By Dr. Becker

Thunderstorms can strike fear in the heart of even the most normally laidback dog or cat. And what many pet parents don't realize is it's not just the loud clap of thunder that generates a fear response in phobic pets. Lightning, wind, rain, dark skies, changes in barometric pressure, and even odors can trigger a panicked reaction in susceptible dogs and cats.

Since dogs are naturally more demonstrative than cats and more apt to look to their owner for help, a dog's storm phobia symptoms are usually quite obvious. Common signs of phobia-related stress include dilated pupils, drooling, rapid heartbeat, panting, pacing, trembling, potty accidents, and destructive behavior.

Your cat, on the other hand, may simply scoot quietly under the bed or head for another protected spot in your home.

Fear of storms in pets is no laughing matter. In a study of storm-phobic dogs, their plasma cortisol levels jumped over 200 percent from exposure to an audio recording of a storm. And even though we can't scientifically evaluate the emotions of sensitive pets during a thunderstorm, we can safely assume they feel fear and perhaps even terror.

Storm phobia causes extreme anxiety and discomfort not only for four-legged companions, but also for human family members who feel helpless to ease their pet's suffering. If your pet is afraid of storms, don't lose hope. There are things you can do to help your furry friend remain calm when the weather outside is frightful.

Create a Safe Place Where Your Pet Can Go to Avoid the Storm

For dogs, your basement may be just the ticket, or alternatively, a room with sound-proofing wallboard and heavy window coverings. Your dog's safe place should ideally have small covered windows or no windows so he can't see the storm. In the space you set aside, add a solid-sided crate, and leave the door open. The crate should contain food, water, treats, and toys. When you know a storm is approaching, turn on the lights in the room so lightning flashes will be less obvious.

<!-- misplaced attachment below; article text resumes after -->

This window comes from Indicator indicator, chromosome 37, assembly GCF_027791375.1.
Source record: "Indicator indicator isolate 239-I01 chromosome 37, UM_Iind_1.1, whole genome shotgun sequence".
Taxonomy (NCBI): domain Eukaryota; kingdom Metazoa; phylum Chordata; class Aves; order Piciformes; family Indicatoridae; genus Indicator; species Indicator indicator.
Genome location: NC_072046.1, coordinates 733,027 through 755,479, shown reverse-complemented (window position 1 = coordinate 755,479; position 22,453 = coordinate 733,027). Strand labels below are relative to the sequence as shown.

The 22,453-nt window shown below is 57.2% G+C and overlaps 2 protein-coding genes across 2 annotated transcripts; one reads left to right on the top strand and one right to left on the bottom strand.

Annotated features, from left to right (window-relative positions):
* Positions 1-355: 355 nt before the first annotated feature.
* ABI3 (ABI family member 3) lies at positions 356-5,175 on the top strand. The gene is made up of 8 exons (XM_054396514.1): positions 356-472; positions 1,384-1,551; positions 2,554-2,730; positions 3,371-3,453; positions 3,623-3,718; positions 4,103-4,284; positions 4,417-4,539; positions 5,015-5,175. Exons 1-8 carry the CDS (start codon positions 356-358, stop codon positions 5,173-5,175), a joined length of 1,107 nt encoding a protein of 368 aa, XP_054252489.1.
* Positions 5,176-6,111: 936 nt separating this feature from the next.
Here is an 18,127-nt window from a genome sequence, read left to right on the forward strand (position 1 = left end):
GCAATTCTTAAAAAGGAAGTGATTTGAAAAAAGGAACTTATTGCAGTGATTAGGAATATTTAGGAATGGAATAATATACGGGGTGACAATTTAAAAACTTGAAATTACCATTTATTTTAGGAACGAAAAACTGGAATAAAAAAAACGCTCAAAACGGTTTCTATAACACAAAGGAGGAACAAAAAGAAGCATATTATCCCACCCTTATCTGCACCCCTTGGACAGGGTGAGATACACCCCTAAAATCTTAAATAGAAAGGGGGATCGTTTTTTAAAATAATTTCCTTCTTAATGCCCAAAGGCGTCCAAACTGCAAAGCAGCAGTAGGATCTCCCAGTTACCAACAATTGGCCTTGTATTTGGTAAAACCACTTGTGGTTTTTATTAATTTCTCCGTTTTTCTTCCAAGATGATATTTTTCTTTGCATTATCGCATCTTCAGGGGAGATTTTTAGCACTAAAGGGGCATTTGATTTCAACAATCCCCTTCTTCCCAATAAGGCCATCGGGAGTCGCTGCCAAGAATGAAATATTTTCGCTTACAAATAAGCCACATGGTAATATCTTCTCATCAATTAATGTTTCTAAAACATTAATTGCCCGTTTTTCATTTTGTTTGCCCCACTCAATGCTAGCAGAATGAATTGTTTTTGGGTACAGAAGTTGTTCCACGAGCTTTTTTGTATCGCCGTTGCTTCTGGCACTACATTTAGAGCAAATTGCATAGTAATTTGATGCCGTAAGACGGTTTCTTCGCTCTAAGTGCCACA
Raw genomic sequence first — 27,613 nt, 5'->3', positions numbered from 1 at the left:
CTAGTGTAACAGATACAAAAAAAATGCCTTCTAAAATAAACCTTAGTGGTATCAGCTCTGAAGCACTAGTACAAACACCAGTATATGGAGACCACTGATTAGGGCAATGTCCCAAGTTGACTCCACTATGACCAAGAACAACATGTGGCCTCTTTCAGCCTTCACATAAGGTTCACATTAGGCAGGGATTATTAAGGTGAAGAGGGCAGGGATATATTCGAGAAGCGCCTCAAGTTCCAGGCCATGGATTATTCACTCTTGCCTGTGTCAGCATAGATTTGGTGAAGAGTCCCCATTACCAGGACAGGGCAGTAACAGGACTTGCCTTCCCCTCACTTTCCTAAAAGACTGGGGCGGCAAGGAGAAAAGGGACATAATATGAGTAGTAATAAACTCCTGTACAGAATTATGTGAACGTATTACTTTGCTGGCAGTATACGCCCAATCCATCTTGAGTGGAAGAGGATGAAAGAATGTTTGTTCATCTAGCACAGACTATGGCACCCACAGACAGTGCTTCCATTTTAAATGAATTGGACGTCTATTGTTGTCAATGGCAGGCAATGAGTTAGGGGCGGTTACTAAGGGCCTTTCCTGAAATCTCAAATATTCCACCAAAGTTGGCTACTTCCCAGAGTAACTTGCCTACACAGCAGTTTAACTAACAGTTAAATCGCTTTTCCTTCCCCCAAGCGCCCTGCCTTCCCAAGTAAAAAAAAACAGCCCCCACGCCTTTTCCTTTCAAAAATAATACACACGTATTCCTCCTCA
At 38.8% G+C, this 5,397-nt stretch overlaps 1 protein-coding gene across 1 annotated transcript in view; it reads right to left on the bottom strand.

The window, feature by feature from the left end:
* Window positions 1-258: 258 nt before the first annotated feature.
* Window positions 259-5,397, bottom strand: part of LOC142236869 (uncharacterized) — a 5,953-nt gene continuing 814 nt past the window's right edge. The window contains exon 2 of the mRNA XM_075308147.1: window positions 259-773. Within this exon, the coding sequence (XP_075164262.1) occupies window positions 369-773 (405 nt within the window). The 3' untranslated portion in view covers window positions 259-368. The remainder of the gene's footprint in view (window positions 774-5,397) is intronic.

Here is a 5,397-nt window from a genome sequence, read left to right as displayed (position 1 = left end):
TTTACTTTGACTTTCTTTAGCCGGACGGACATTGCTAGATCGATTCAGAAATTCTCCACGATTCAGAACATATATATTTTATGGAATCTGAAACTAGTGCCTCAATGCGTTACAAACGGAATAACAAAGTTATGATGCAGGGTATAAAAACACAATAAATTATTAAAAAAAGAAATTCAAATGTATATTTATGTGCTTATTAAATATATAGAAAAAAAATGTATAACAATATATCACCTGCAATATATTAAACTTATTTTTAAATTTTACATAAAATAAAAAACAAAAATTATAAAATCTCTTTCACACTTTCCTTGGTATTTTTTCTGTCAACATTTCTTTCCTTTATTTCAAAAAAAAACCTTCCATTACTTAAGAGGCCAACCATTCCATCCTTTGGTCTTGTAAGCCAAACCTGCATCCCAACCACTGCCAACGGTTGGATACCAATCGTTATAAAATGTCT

Play calming music (, in your pet's safe spot at a volume just loud enough to drown out distant thunderclaps.

Make sure to spend time playing with your dog in his safe room when it's not storming, and then see if he'll go there on his own when he senses a storm is on the way. Your pet should have access to his safe spot at all times, and especially when you're not at home.

Behavior Modification, Desensitization, and Counterconditioning

One behavior modification technique that may work for a storm phobic dog is to engage him in a behavior that earns a reward. Ask your dog to perform a command or trick he knows and reward him if he does. This activity distracts not only him, but also you, in case you're tempted to inadvertently reinforce his phobic behavior by petting and soothing him while he's showing anxiety.

Another behavior modification you can try involves engaging your dog in a fun activity. Play a game with him, or give him a treat release toy or recreational bone to chew on. One of my favorite ways to distract dogs is with nose work. Use your dog's natural senses to divert his attention, or have fun with Dr. Yin's Manners Minder. Just keep in mind that if your dog's fear response to storms is intense, you may not always be able to soothe him with food rewards or other distractions.